We agree that banks should serve the financial services needs of all demographics within their communities and should be intentional about doing so. Banks too often do not receive credit under the law for loans and investments critical to the viability and vitality of communities because these projects do not meet the rigid requirements of being “targeted” to low and moderate income populations. These projects include water extension, public transportation, workforce development, and hospital construction. This narrow thinking is detrimental to areas that need access to better services, infrastructure, and transportation.

Banks around the country have a long list of specific examples that defy logic. One bank made loans to a company providing public transportation in a small city. The bank gave regulators maps of the bus routes showing that the company provided transportation services to low and moderate income areas and shopping centers serving those populations. The company also provided a ride program for seniors who are unable to afford transportation to medical appointments. That documentation was still not sufficient for examiners to give the bank credit under the law because the lender could not provide income data on all bus riders.

Another bank provided credit to a business that was going to create an estimated 40 jobs for low to moderate income earners in the area. While the project was located in a middle income census tract, it was bordered on both sides by affordable housing complexes and was located in close proximity to the only low to moderate income area nearby. The bank provided regulators with additional documentation describing the potential benefits of the project to low to moderate income earners.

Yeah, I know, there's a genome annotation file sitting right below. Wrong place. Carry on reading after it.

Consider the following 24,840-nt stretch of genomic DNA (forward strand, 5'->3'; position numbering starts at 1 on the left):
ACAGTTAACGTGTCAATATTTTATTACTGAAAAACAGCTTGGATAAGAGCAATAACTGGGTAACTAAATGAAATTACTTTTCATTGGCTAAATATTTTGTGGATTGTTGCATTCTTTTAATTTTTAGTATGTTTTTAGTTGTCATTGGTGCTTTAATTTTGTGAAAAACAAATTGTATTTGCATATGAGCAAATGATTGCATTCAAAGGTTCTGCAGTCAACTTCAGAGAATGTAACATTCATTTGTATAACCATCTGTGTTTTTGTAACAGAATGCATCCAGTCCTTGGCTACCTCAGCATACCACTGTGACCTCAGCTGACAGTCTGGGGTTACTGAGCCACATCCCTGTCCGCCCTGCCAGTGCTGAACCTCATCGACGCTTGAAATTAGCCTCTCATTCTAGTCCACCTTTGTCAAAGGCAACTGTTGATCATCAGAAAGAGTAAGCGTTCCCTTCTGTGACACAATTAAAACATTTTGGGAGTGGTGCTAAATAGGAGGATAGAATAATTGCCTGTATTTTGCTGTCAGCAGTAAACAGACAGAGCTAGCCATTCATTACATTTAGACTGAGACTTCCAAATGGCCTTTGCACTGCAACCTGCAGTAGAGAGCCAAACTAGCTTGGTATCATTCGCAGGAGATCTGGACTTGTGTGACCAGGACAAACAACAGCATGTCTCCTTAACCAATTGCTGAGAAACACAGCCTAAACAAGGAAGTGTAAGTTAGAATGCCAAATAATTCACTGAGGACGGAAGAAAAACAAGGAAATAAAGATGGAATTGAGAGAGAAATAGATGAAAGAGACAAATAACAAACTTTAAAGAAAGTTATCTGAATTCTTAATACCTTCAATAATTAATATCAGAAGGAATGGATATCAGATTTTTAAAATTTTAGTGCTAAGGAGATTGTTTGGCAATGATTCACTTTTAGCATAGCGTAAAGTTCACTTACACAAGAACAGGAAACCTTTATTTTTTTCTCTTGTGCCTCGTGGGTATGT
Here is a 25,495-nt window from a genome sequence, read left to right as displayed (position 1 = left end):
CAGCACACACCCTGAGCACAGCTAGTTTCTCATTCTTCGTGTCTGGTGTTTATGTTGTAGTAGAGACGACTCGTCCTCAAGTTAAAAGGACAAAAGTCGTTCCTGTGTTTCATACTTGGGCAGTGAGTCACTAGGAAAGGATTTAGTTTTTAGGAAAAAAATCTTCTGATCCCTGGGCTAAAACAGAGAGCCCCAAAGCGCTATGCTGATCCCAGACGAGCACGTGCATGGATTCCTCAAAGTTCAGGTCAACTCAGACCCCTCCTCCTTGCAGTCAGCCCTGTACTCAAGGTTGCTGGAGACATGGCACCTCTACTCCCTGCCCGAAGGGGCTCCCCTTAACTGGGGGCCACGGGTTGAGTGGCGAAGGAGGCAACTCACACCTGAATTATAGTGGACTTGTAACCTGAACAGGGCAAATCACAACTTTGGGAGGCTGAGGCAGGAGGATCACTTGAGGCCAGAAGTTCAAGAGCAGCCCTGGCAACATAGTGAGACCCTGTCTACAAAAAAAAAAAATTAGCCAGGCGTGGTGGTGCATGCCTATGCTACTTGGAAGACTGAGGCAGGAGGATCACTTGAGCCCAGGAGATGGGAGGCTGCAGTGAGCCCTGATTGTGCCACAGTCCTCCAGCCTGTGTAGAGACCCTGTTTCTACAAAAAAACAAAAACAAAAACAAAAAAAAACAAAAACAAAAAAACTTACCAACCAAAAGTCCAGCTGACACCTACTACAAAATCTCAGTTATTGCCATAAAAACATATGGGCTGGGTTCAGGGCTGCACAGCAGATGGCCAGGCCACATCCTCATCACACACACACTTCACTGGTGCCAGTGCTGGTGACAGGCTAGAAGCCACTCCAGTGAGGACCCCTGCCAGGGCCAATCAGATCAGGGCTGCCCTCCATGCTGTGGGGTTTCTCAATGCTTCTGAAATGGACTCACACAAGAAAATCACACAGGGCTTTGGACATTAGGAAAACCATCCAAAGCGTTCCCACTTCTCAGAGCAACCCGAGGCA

Even though the project clearly met the spirit of the Community Reinvestment Act, examiners disqualified the loan based on technical requirements. Yet another banker described a project to build a sewer line in a rural area that had many low to moderate income residents. But because the project was not “targeted” to these residents, even though it benefited them along with their neighbors, it would not count for purposes under the law. This just does not make any sense.

All of this uncertainty hurts more than just banks. Because banks have limited capital to deploy, it means that some worthwhile projects that benefit entire communities, including low to moderate income residents, go underfunded, while others that do qualify can trigger bidding wars between banks simply trying to satisfy their legal obligations. That cannot be what lawmakers intended back in 1977. Instead, regulators should update and clarify Community Reinvestment Act criteria to open the door to more investment that benefits low to moderate income populations.

As the modernization effort moves forward, I urge banks and community groups across the nation to consider how much common ground we share. We all want changes that will allow every American community to succeed. By standing together for Community Reinvestment Act reform, we can all make that happen sooner rather than later.

Rob Nichols is president and CEO of the American Bankers Association.

Tags America Business Congress Finance Government Investment legislation